Additionally, the HtmlText height and width are set by design to give a shape that is 200 by 200 pixels. The 216 and 217 we set earlier are the desired height and width plus the offsets mentioned before. These offsets will need to be accounted for when positioning these items as the box-shadow will be offset by the margin on all sides.


Going deeper

This is all well and good for spicing up app design but what if we want to take it a step further? How about we try animating those shadows to provide a sense of motion as well? I have attached a test app where I do just that. If you would like to jump right in and see this technique in action, download that app! I will explain the basics of the technique below but in an effort to keep this article short I will assume that you are using the app as a reference. Also, I made a gallery to reference the relevant control properties and the code therein, allowing for easy copying and pasting.

We will make a button that gives the effect of being physically pressed, in this case a Save button. This button will be comprised of three elements: an HTML text box, an icon, and a Power Apps button. We also have a timer to control the animation. Again, I will omit discussing the construction of these elements for the sake of brevity and just talk about the animation. 

The timer's duration will be set to 250. This time gave a decent feel for the animation when clicking the button with a mouse, but feel free to experiment; I didn't put much effort into tuning this aspect. In the OnTimerEnd property of the timer, we'll put:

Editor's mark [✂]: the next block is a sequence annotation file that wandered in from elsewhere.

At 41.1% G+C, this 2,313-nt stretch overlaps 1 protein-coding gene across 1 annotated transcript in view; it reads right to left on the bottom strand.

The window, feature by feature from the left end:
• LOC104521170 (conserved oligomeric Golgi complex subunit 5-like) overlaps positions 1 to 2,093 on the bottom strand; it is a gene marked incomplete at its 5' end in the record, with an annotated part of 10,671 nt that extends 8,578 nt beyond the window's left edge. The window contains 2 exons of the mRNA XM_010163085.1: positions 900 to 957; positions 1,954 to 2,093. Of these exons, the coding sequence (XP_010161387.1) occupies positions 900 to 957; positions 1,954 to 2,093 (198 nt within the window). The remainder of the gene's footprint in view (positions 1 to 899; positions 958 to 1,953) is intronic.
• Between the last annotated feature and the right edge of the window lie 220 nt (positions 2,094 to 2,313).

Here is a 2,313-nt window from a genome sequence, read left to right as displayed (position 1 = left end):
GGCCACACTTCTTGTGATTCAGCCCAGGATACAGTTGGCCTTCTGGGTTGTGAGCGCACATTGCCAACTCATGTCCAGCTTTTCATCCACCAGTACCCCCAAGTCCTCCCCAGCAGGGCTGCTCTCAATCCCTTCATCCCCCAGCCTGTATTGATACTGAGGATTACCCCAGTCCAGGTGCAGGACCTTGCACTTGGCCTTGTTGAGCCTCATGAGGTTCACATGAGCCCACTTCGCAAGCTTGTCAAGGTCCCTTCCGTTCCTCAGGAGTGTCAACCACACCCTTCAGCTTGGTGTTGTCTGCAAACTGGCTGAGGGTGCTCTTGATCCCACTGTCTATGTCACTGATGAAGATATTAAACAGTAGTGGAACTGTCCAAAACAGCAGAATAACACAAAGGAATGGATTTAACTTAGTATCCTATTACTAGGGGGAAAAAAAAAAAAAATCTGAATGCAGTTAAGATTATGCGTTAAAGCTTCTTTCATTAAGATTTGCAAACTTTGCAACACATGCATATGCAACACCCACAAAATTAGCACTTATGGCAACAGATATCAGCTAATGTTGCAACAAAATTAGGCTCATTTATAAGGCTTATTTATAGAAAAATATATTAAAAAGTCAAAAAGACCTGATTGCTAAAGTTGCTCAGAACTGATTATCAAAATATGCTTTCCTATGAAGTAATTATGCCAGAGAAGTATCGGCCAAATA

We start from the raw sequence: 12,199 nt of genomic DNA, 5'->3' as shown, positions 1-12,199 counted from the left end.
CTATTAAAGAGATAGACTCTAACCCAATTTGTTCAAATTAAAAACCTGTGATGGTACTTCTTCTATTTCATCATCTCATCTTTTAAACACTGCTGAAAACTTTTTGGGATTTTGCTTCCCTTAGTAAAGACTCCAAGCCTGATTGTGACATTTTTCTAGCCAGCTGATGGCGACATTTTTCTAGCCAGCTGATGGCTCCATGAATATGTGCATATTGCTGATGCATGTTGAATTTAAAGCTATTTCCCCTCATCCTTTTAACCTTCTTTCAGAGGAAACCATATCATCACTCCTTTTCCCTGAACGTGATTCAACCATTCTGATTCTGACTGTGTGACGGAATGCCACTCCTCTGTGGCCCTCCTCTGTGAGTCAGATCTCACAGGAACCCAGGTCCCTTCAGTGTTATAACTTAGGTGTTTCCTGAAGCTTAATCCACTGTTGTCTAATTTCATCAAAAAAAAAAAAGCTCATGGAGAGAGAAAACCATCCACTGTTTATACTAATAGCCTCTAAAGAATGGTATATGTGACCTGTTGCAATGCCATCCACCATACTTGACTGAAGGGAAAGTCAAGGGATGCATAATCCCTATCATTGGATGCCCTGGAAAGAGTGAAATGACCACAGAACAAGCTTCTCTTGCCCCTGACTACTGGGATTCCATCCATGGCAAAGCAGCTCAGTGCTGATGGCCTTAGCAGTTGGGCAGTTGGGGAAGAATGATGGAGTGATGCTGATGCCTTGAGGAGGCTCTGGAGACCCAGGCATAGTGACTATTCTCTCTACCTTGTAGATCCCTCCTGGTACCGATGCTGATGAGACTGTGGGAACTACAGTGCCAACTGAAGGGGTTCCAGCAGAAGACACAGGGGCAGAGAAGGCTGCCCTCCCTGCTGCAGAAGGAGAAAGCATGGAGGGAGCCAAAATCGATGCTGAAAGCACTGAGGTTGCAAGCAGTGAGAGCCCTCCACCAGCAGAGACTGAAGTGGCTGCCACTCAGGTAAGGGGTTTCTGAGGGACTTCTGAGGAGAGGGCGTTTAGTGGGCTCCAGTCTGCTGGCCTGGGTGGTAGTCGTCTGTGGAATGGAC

UpdateContext({varTimerStart: false, varButton: ""})



These variables serve to stop the timer and allow the timer to be used by multiple buttons. The varButton variable is what controls which button animation will be used. We then put varTimerStart in the Start and Reset properties of the timer to give a trigger for starting and resetting the timer for each use.

In the HtmlText property of our shadow element, we set the box-shadow portion as follows:



box-shadow: " & If(
    varTimerStart && varButton = "Save",
    // Pressed
    "0 1px 1px rgba(0, 0, 0, 0.20),
    0 2px 2px rgba(0, 0, 0, 0.05),
    0 4px 4px rgba(0, 0, 0, 0.0);",
    // Unpressed
    "0 1px 1px rgba(0, 0, 0, 0.20),
    0 2px 2px rgba(0, 0, 0, 0.20),
    0 4px 4px rgba(0, 0, 0, 0.20);"



This is what allows the box-shadow to change, giving the appearance of pressing. In my example I have this shadow element on the top level of the button, so in the OnSelect property we put: 



UpdateContext({varTimerStart: true, varButton: "Save"})